A new study suggests that U.S. hospitals have a serious problem with medical staff making serious and preventable errors.
This fall, an article in The Journal of Patient Safety estimated that “the true number of premature deaths associated with preventable harm to patients was estimated at more than 400,000 per year.”
This new study makes a strong case that previous estimates of this problem were mistakenly low. An earlier study had pegged the number at 98,000, but the new research presents compelling evidence that the prior study used inaccurate research methods.
The new study initially found that preventable errors contributed to the deaths of 210,000 hospital patients annually. They then determined that the real number actually doubles if you factor in errors where treatment should’ve been provided but wasn’t.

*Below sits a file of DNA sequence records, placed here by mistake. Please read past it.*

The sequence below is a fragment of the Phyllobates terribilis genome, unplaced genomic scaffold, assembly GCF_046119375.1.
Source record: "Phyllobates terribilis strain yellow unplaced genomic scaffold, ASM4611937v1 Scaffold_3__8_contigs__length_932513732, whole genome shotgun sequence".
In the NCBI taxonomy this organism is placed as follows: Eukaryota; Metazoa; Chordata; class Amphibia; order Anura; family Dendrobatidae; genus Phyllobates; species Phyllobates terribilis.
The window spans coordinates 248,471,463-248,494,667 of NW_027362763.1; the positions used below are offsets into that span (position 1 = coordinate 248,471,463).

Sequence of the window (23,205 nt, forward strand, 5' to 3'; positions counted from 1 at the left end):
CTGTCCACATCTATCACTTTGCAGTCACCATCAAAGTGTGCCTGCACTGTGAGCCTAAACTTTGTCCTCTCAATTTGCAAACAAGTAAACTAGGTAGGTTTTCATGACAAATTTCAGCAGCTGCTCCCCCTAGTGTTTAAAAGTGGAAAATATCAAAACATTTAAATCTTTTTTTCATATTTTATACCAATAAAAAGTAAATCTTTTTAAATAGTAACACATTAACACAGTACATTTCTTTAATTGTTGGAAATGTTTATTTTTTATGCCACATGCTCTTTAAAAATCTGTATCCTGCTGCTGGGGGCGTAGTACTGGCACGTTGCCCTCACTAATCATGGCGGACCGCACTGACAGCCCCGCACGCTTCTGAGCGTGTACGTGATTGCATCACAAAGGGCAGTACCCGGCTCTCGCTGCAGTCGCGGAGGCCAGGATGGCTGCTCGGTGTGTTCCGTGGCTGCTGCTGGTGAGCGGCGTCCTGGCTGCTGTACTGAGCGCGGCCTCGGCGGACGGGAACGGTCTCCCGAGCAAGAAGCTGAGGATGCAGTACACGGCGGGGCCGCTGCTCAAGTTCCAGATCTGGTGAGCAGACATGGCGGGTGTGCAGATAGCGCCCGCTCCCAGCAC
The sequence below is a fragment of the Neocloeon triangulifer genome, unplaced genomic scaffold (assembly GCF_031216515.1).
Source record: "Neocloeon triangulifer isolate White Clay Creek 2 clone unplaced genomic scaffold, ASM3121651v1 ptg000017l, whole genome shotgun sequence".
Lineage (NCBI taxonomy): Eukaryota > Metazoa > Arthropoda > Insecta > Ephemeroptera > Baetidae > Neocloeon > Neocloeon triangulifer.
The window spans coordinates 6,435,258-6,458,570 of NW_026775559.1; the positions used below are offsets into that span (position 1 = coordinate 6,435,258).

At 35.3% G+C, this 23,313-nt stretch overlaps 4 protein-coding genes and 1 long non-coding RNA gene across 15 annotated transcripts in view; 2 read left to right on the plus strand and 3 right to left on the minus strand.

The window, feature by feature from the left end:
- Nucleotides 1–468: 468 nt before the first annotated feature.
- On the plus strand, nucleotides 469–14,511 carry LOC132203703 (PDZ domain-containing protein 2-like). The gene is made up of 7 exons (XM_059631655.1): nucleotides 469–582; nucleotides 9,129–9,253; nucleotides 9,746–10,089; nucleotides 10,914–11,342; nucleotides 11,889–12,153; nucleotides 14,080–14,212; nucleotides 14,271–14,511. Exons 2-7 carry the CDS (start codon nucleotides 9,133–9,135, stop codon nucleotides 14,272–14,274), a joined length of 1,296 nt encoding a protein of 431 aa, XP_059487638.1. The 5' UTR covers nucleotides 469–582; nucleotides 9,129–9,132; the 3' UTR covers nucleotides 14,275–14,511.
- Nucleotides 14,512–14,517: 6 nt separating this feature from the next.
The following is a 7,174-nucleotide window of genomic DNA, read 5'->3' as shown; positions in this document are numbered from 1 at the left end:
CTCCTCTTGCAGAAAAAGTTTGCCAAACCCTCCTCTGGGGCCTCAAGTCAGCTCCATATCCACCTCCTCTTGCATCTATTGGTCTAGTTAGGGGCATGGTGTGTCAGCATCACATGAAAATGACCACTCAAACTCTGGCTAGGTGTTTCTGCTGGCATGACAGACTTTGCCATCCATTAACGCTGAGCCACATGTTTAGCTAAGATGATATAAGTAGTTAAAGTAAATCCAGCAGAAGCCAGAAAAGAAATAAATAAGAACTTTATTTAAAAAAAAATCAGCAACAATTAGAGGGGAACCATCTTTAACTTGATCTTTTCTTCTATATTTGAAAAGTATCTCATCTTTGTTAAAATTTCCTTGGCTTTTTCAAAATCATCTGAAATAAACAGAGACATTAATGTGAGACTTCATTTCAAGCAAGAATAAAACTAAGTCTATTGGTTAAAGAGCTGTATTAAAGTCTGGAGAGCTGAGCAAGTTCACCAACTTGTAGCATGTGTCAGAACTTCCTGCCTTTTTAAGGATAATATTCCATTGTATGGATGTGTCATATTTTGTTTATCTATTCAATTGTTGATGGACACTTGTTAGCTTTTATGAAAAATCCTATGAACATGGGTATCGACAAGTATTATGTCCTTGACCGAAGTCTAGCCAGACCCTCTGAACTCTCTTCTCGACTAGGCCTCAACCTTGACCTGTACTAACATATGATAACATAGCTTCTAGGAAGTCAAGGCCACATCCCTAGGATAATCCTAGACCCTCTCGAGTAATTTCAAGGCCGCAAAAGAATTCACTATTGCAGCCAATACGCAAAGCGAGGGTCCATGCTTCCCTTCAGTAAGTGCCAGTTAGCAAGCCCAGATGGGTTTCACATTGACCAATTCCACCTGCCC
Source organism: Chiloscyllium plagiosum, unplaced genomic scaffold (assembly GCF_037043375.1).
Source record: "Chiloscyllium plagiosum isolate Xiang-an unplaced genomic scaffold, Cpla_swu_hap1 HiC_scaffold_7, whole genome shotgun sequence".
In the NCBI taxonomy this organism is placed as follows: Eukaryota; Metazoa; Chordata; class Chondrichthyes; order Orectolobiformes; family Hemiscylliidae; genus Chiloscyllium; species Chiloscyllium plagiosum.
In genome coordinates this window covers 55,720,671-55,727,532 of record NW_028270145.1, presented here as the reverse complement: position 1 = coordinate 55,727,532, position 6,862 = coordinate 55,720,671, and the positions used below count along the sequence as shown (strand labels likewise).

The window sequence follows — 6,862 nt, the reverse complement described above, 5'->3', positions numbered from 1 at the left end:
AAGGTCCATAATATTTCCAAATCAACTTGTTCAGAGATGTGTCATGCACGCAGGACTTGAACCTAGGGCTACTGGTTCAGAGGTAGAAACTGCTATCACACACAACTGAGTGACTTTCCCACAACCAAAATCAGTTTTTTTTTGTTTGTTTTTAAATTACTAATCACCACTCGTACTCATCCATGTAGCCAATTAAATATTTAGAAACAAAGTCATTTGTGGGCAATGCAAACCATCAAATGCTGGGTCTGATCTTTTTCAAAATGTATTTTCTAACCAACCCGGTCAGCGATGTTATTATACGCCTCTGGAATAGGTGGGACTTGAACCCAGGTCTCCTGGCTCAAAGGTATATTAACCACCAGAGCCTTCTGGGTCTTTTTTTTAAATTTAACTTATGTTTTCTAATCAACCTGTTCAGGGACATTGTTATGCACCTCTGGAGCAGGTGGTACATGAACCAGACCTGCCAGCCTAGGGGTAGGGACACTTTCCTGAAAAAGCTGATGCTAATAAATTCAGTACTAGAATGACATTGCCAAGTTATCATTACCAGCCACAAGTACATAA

The new number of about 400,000 per year puts medical errors as the third leading cause of death in the U.S., behind heart disease and cancer.
While the American Hospital Association suggests that the earlier estimate of 98,000 is still accurate, independent patient safety researchers have concluded that the new study’s methods were credible.
What Can You Do?
The Journal of Patient Safety article suggests that hospitals and medical staff need to fully engage patients and their advocates during hospital care, and make efforts to seek the patients’ input in identifying harms. It also suggests that hospitals adopt policies that encourage transparency where harm does occur, to allow correction of the root causes.
Patients and their advocates would be wise to ask questions, and be persistent in getting your needs addressed.
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